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Robert Silver

The Canada Health Act is dead Add to ...

From Andrew Coyne's latest:

"Enter yet another recent development: last week's Quebec budget, with its provocative inclusion of a $25 user fee for each doctor's appointment. You can argue whether this was technically a violation of the Canada Health Act all you like: it is still extraordinary that this should have raised so little protest out of Ottawa, from either side of the House. Again, this is a sign of things to come. With the cost of health care nearing 50 per cent of provincial budgets, no federal government has any intention of withholding federal transfers in retaliation, from Quebec or any other province. The Canada Health Act is a dead letter."

Our federal leaders don't see it quite that way. Well, from the government's perspective, our "leaders" don't really have anything to say about the Quebec measure. Instead we get to rely upon Canada Health Act expert Dimitri Soudas for his interpretation:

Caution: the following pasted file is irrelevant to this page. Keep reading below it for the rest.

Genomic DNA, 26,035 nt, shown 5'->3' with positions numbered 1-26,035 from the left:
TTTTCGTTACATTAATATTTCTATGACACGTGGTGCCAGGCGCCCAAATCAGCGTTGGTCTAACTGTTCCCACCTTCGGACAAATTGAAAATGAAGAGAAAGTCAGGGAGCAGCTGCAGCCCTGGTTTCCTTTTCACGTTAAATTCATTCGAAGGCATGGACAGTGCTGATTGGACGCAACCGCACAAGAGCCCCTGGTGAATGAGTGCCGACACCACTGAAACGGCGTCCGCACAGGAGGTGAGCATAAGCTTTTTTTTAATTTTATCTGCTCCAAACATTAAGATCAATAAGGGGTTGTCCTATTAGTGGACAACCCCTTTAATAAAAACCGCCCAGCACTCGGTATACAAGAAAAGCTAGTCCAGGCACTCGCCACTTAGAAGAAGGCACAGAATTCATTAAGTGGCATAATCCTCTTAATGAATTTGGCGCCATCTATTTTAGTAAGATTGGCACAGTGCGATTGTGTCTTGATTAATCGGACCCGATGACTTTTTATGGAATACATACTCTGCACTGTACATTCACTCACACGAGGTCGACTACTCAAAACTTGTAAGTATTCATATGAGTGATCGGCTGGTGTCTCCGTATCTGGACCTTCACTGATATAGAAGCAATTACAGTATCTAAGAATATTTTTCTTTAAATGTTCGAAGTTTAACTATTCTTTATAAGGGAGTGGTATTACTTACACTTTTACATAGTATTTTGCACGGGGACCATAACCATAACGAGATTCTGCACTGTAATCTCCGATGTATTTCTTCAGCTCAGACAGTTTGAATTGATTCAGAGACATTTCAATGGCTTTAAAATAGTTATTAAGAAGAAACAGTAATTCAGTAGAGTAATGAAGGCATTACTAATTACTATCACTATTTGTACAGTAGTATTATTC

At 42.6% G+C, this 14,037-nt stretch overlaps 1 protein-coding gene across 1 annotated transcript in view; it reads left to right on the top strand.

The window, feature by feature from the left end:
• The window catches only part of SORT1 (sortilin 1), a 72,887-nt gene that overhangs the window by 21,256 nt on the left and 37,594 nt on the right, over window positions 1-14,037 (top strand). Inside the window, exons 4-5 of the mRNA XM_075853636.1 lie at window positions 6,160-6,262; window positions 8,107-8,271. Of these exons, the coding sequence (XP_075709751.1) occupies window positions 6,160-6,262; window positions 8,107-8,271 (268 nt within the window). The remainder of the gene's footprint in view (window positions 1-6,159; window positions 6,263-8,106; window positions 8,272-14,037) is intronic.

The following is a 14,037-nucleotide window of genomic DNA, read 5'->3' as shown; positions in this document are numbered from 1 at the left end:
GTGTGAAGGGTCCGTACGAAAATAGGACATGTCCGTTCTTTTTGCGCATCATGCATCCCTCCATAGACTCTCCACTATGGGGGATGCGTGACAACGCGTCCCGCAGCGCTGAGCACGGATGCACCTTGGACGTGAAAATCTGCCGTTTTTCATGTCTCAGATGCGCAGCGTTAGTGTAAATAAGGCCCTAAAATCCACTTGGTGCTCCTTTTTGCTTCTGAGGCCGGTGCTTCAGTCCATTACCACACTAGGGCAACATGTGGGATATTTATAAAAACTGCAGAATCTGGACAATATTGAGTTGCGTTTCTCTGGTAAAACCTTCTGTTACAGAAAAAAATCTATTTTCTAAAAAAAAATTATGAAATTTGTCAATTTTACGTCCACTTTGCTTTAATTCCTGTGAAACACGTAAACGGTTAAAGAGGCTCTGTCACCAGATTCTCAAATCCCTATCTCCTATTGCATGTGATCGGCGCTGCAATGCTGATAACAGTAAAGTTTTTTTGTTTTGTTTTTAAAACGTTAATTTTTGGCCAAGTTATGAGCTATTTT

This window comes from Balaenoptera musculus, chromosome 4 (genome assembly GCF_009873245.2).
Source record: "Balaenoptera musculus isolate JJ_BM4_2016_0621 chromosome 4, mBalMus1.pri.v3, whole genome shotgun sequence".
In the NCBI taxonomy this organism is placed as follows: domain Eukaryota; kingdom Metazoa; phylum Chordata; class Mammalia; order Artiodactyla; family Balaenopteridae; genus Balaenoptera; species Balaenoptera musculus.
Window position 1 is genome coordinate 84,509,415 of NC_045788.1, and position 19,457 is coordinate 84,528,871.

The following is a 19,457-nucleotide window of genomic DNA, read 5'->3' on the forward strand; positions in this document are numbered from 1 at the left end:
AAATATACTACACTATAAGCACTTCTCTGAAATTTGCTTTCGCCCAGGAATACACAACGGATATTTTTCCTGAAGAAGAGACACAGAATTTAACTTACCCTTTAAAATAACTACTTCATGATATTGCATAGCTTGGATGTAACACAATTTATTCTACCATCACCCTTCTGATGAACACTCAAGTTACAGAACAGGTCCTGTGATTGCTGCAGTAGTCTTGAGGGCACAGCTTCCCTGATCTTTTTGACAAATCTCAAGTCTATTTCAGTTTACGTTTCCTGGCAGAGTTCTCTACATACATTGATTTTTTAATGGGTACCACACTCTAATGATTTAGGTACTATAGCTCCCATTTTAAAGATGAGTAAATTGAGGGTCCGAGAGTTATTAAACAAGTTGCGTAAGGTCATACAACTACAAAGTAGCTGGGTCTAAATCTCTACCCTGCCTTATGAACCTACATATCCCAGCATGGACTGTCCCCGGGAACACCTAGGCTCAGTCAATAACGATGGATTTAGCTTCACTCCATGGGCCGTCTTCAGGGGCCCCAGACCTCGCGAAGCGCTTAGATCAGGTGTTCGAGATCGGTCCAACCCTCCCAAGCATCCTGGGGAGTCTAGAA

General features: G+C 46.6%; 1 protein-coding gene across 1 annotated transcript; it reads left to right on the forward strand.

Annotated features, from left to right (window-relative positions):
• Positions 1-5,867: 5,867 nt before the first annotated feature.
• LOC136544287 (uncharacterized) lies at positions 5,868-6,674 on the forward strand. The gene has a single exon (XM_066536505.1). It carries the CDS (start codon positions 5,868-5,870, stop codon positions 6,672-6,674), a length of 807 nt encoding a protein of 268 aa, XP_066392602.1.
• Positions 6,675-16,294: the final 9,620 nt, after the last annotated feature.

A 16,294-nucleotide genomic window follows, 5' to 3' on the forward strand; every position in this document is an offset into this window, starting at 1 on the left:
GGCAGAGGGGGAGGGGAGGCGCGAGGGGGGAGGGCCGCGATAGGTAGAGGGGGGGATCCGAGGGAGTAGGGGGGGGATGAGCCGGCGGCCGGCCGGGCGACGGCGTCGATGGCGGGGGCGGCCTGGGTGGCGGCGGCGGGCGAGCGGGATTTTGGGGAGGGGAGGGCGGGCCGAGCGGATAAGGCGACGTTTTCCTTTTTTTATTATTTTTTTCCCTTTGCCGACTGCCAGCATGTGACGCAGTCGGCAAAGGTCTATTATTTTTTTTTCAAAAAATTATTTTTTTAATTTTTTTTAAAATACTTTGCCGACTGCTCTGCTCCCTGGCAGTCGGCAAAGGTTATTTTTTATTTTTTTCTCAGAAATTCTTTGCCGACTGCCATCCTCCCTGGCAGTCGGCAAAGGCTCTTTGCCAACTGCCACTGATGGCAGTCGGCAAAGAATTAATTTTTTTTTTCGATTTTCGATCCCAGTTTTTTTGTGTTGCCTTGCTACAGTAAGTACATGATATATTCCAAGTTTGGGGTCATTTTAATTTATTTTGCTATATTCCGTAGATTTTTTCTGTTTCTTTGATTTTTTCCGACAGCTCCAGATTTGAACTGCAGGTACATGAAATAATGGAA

"The Canada Health Act is the law of the land. Provinces and territories have continuously indicated they respect the Canada Health Act and obviously the federal government expects the Canada Health Act to always be respected."

Well if the provinces promise to respect the law of the land, who are we to even question whether the Quebec measures contravene said law.

For some strange reason, our federal Health Minister had an almost identical response - again, through an aide:

"Asked for a legal opinion on the province's move, Josée Bellemare, an aide to federal Health Minister Leona Aglukkaq, said in an email to The Gazette: "The Canada Health Act is the law of the land. We expect the provinces and territories to abide by the act. We have increased (fund) transfers to provinces and territories by six per cent per year so that they continue to meet the health care needs of their residents."

This once again raises the question why we even have a federal Health Minister but no matter.

Michael Ignatieff has taken an almost identical approach to this question. In his speech yesterday in Quebec, he added the following thoughts about Charest's budget: